Imagine, if you will, a time when nearly everyone walked, rode on horseback or got where they were going by sitting in a horse-drawn carriage. Now imagine a newfangled motorized car whizzes by. It’s not hard to picture what would happen if carriage and car met, is it?
As the numbers of cars grew more plentiful in the early 1900s, it became clear laws were necessary to keep accidents to a minimum and safeguard the public.
“Traffic laws these days are in place to make sure bad drivers are censured and reduce the numbers of traffic injuries and deaths, but that wasn’t always the case.” — Alex Perdikis
Here’s the often odd and sometimes frightening story of how traffic laws came to be.
“Rules of the Road” is How Old?
William P. Eno is probably not on your list of admirable people of the past. But, he should be. Known as the father of traffic safety, Eno wrote the very first “Rules of the Road” back in 1903. Eno was instrumental in introducing many of the same laws still in use, including speed limits, pedestrian crosswalks, left passing lanes and stop signs.
As far-thinking as Eno was, he believed intersections would always require a police officer to guide traffic. And stop lights? Heaven forbid, they’ll never become mainstream. He also refrained from driving himself. Instead, he employed a chauffeur.
License Your Car, License to Drive
As soon as local government officials realized the numbers of horse-drawn wagon and car collisions was a problem, they began to pass laws to limit accidents. One of the first paths down the road to safety was vehicle registration. New York became the first state to require registration in 1901 and other states quickly followed.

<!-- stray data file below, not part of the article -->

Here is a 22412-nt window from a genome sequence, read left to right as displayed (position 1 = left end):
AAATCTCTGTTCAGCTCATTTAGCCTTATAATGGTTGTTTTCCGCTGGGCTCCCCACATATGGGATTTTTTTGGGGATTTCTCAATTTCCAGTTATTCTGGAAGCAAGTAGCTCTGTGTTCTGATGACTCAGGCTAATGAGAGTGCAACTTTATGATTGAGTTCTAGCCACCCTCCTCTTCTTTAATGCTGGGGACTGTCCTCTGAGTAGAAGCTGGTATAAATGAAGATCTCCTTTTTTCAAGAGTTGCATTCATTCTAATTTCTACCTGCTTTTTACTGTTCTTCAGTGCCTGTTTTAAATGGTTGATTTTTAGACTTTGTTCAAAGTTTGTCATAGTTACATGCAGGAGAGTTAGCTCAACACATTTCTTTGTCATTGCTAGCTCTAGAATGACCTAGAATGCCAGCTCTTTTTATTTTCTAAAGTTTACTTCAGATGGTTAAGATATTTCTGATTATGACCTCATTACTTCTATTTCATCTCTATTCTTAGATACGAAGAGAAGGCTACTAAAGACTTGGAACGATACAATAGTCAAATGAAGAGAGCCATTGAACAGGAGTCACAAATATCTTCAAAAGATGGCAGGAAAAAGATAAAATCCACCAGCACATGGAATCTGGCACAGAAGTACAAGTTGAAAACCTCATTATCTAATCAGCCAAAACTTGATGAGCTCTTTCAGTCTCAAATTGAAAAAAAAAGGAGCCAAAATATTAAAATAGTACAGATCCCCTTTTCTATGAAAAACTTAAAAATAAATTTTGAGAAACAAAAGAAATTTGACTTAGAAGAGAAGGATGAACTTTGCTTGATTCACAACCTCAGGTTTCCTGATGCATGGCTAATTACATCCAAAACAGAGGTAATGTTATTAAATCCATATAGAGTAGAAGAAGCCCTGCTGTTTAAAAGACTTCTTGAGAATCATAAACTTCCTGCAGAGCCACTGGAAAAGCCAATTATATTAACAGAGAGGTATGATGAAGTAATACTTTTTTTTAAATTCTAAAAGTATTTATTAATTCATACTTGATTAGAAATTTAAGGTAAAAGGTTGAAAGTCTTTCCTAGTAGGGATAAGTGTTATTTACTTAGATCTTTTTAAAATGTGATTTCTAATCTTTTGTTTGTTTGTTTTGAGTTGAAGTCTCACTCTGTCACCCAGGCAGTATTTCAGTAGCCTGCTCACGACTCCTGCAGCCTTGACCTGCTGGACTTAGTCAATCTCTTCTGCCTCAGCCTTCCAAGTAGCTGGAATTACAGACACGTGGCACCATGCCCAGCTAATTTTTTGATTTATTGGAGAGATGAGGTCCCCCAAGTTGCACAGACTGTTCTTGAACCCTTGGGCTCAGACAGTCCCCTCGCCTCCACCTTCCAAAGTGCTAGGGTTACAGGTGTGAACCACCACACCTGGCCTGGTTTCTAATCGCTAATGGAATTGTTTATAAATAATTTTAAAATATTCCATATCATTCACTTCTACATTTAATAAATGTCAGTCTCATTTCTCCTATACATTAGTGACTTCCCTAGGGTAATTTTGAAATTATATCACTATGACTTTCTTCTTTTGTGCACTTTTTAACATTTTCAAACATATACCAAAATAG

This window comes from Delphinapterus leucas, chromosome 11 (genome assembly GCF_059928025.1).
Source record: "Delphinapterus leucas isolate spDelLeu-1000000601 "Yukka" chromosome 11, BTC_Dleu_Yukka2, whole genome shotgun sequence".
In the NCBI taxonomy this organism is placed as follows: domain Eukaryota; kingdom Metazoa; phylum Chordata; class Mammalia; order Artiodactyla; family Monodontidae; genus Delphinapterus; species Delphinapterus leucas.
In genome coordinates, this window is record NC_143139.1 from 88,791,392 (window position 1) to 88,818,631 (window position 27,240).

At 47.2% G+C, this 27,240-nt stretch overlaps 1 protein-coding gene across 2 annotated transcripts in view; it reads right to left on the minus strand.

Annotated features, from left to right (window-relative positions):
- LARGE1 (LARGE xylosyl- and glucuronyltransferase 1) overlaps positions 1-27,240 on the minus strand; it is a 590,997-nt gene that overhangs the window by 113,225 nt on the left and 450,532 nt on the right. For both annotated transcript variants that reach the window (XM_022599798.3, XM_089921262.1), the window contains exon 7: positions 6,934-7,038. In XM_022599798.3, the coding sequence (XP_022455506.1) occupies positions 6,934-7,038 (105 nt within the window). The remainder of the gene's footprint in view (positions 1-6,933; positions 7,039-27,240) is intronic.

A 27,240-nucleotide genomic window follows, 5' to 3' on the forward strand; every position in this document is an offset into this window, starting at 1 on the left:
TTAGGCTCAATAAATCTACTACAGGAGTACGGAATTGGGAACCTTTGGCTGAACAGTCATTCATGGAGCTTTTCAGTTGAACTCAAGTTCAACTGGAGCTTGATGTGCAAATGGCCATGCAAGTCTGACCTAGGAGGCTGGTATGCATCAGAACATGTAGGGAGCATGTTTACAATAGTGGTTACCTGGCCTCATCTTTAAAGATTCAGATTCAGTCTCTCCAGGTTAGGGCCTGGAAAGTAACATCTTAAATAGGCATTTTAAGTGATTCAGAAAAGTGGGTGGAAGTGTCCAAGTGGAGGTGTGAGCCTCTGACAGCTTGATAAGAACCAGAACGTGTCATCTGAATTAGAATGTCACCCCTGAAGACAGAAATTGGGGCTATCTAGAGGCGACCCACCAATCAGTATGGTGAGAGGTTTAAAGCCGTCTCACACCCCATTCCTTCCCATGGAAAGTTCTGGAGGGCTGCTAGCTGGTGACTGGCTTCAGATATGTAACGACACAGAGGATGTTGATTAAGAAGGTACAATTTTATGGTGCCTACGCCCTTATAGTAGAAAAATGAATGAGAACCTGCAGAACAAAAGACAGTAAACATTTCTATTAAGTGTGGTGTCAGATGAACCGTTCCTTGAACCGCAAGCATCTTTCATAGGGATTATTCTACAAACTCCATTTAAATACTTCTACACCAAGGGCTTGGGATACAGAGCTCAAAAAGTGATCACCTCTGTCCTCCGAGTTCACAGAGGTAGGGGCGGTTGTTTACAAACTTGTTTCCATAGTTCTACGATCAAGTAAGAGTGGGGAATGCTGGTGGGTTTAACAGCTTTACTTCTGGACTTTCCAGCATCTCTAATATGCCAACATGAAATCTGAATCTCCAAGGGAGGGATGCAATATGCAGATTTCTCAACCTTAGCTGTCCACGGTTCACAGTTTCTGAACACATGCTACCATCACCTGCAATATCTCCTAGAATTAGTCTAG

Before the 1930s, learning to drive was somewhat of a mixed bag. Some people learned from the car dealer who sold them the car, others learned from family and friends and still others learned from local organizations such as the YMCA. Incredibly, states had no particular role in licensing drivers in those days. That began to change by the mid-1930s. By 1935 the majority of states issued licenses.
Your Driving Behavior
A driver’s behavior became a huge issue in the 1910s. Speeding, recklessness and drunken driving caused many a collision and not just a few fatalities. Pedestrians were particularly at risk.
To address the behavior problem, the National Safety Council was founded in 1913. The organization began compiling accident statistics. Increasing public awareness to promote responsible driving became its primary mission.
Local municipalities also took charge, enacting more stringent laws and increasing the numbers of traffic signals. Severe punishments for major violations, such as speeding and drunken driving, including heavy fines and prison sentences began.
Traffic Laws in the Motor City
Detroit’s relationships with cars varied greatly from that of New York City where most drivers were uniformed chauffeurs hired by wealthy employers. In Detroit, everyone was driving. In 1917 alone, there were 65,000 cars on Detroit and the surrounding area roads. Along with those high numbers came thousands of accidents. Of the 168 fatalities that year, the majority were of pedestrians.
It wasn’t uncommon for children as young as 11 to be the designated family driver. Light trucks making deliveries were often driven by 14-year-olds who were constantly badgered by the boss to drive faster and faster.
Out of the carnage, however, came a number of safety innovations. The first stop sign was used in Detroit in 1915 and Detroit became one of the first cities to use one-way streets to control traffic flow. Detroit was also the place where the first traffic lights were developed and used, probably much to the dismay of Mr. William P. Eno.
Alex Perdikis, Koons of Silver Spring general manager and owner, lives in Chevy Chase with his wife and daughters.